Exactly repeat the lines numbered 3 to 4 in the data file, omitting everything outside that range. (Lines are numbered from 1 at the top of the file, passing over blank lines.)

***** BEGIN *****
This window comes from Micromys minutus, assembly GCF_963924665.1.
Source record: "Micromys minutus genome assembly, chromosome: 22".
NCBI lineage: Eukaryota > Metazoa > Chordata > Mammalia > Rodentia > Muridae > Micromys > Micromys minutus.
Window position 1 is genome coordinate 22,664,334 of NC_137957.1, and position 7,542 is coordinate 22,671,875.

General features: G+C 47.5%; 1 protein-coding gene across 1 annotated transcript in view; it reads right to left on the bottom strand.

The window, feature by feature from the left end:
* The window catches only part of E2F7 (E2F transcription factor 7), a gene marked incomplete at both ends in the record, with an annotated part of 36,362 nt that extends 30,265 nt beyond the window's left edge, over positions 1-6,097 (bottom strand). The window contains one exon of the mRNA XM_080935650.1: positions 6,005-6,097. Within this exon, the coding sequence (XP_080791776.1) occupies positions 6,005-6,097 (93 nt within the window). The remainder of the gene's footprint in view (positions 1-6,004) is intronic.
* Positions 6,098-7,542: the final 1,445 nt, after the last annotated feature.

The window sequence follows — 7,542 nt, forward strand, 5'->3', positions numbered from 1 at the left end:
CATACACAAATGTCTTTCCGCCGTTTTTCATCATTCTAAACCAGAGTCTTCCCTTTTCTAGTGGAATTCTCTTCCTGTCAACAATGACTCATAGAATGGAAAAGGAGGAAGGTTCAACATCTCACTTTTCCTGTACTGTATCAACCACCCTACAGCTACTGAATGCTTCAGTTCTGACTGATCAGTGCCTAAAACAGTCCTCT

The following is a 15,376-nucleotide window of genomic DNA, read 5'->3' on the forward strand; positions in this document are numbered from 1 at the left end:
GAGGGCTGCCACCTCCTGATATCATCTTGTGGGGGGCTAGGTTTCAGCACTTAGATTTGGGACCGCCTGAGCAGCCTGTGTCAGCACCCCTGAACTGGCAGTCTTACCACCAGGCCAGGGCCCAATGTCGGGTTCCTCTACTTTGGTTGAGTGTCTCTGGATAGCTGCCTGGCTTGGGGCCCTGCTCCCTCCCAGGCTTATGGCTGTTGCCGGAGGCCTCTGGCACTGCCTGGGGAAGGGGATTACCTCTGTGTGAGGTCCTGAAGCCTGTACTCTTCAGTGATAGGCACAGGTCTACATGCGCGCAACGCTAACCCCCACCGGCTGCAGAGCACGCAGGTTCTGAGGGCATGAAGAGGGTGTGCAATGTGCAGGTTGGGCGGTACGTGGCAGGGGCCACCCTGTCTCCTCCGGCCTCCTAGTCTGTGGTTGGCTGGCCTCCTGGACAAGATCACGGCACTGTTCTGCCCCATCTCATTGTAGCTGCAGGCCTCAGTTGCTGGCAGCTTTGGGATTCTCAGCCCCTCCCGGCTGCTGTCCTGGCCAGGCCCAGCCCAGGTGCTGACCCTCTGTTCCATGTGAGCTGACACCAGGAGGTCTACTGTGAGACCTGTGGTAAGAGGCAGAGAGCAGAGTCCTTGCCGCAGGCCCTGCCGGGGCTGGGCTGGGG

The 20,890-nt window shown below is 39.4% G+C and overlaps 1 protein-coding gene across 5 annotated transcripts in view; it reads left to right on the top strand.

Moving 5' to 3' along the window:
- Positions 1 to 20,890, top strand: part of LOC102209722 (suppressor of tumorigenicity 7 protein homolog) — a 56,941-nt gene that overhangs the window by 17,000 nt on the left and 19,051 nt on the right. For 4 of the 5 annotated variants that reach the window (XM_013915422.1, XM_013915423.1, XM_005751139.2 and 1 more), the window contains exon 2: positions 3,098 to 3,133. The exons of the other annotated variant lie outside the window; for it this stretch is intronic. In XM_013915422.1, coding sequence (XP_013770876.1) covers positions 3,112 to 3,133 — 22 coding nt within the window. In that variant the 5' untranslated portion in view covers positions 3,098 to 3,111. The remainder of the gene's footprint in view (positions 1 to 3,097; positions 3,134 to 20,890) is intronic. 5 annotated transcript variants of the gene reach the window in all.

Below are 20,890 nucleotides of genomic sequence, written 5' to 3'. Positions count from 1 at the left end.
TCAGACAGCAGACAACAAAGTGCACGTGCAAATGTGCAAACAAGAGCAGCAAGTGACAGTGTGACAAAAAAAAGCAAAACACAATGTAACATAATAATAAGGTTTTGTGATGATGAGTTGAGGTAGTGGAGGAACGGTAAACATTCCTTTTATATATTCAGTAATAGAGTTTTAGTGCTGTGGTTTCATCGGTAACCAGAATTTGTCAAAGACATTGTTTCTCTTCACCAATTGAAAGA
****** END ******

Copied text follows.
NCBI lineage: Eukaryota > Metazoa > Chordata > Mammalia > Rodentia > Muridae > Micromys > Micromys minutus.
Window position 1 is genome coordinate 22,664,334 of NC_137957.1, and position 7,542 is coordinate 22,671,875.